Photo-Sam Hornish edges Marco Andretti for the win in 2006
“No one remembers who finished second except the guy who finished second.” Bobby Unser
Twists of fate kept several drivers from winning the Indianapolis 500. Some went on to win later on, but for many, second place was their best finish at the Indianapolis Motor Speedway Some had many more chances, while some never returned to the race.
Second place at Indianapolis mostly goes unnoticed Unlike other races on the schedule, there is no podium; only the winner receives recognition.
The IMS Museum gives the spotlight to these drivers, many of whom I believe are remembered for finishing second. While the display focuses on runners-up who never won, tribute is paid to those who eventually drank the milk or owned the winning car.
Here are some of the stories on display.
Whether due to controversial scoring, rain, car damage, or a late yellow, fans and drivers have to wonder what might have been. Controversy reigned in the first 500 in 1911. Ray Harroun was awarded the victory, and Ralph Mulford finished second. Or is that really how the race ended. Mulford maintained for a long time that he won he first 500.
Perhaps the most controversial finish since 1911 occurred in 2002. Paul Tracy pulled ahead of leader Helio Castroneves on lap 198 just as the yellow flag came out. Did Tracy pass Castroneves before or after the flag was thrown? Officials ruled that the yellow was out when the pass was made. Castroneves got first place back and won his second straight 500,
Oh, So Close!
While most races ended with the winner easily ahead, there have been some very close finishes since 1982. When Gordon Johncock beat Ric Mears to the line that year, the two drivers broke a record that had stood since 1937. Wilbur Shaw beat Ralph Hepburn by 2.16 seconds in winning his first of three 500s.
Al Unser, Jr. nipped Scott Goodyear in 1992 by 0.43 seconds. Sam Hornish edged Marco Andretti in 2006 by 0.635 seconds.
Roberto Guerrero looked to have the 1987 race in habd when he tangled with tony bettenhausen between turns 3 and 4. A tire from bettenhausen’s car flew into the stands, fatally injuring a spectator. Guerrero continued, but there was internal damage. On his last pit stop, the car stalled with a clutch problem, and Al Unser, Sr. took the lead and held on for his fourth win.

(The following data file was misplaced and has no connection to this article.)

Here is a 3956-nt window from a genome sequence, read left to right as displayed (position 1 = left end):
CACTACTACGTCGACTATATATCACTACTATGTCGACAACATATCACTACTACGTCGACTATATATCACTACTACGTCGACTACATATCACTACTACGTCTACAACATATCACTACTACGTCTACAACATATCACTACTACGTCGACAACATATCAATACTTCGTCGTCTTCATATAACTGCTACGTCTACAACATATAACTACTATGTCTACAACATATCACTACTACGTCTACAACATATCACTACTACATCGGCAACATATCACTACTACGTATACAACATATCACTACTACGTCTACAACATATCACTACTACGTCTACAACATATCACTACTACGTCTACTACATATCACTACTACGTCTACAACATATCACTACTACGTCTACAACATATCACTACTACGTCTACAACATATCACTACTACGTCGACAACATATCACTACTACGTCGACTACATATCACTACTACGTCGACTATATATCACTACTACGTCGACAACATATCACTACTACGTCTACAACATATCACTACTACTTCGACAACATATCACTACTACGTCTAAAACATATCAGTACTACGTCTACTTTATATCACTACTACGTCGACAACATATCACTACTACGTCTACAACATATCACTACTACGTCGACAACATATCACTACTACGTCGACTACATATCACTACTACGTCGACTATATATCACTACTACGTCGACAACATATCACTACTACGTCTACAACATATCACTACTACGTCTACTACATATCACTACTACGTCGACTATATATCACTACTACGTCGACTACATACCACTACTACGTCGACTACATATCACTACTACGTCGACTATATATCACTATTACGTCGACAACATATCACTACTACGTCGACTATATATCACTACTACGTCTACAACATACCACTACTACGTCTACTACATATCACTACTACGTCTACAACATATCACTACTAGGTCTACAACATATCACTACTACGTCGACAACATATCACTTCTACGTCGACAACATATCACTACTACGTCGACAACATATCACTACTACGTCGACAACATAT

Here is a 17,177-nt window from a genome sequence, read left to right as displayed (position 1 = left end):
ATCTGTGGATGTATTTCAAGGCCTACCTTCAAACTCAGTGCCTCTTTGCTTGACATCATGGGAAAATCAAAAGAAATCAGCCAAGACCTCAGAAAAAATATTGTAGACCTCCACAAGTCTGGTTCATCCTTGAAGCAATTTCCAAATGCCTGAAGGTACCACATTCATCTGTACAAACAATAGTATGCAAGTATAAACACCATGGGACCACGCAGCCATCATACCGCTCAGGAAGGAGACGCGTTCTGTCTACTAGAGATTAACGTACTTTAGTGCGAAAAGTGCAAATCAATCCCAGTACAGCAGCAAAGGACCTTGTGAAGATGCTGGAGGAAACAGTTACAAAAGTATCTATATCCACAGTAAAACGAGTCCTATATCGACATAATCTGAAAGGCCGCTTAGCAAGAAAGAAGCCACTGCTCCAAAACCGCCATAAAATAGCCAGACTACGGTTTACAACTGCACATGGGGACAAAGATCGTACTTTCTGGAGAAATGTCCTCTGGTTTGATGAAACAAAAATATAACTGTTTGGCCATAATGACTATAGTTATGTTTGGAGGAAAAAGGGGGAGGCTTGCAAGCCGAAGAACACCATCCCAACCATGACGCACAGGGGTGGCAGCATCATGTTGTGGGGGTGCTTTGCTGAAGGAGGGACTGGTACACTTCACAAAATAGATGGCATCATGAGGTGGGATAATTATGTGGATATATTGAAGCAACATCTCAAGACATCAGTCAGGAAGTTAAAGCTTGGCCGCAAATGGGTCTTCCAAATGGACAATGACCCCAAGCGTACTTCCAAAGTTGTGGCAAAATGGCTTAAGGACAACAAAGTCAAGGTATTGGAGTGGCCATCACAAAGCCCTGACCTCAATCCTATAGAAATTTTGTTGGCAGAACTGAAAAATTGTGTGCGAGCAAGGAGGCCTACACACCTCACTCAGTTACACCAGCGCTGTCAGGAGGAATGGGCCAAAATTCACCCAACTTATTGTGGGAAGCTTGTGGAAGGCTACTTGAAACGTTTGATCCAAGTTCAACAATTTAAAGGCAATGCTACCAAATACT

In 1961 Eddie Sachs appeared to have the upper after a spirited duel with A. J. Foyt, who had to make an extra stop for fuel. But with just three laps left, Sachs suddenly pulled into the pits, concerned that his right front tire wouldn’t last. Foyt took the lead and his first of four checkered flags at the speedway.
In 2011 J. R. Hildebrand ended up leading after a furious flurry of late fuel stops. He went wide to avoid a lapped car at the exit to turn 4 on the final lap and hit the wall. Dan Wheldon went past for his second Indianapolis 500.
Rick Mears passed Michael Andretti on a late restart in 1991 to join the four-time winners club. Andretti had dominated the race, but once Mears took the lead, Andretti could not catch him. It was Andretti’s only second place finish among his five top five finishes.
Winners as Owners
Harry Hartz finished second three times, in 1922, 1923, and 1926, but won twice as a car owner in 1930 and 1932. Hartz holds the dubious honor of having the most second place finishes without winning the race.
Lou Moore, second place finisher in 1928, owned five winning cars- 1938, 1941, and 1947-49. His five wins as a car owner stood as the record until Roger Penske began fielding winning cars in 1972.
Michael Andretti’s team has also had success, with 500 wins in 2005,2007, 2016, and 2017.
There are fascinating stories in this display- heartbreaking, poignant tales of lost opportunities, sometimes with no second chances. I hope you can get out to see this exhibit. It is one of the best the IMS Musuem has offered.
I will have some more photos up tomorrow.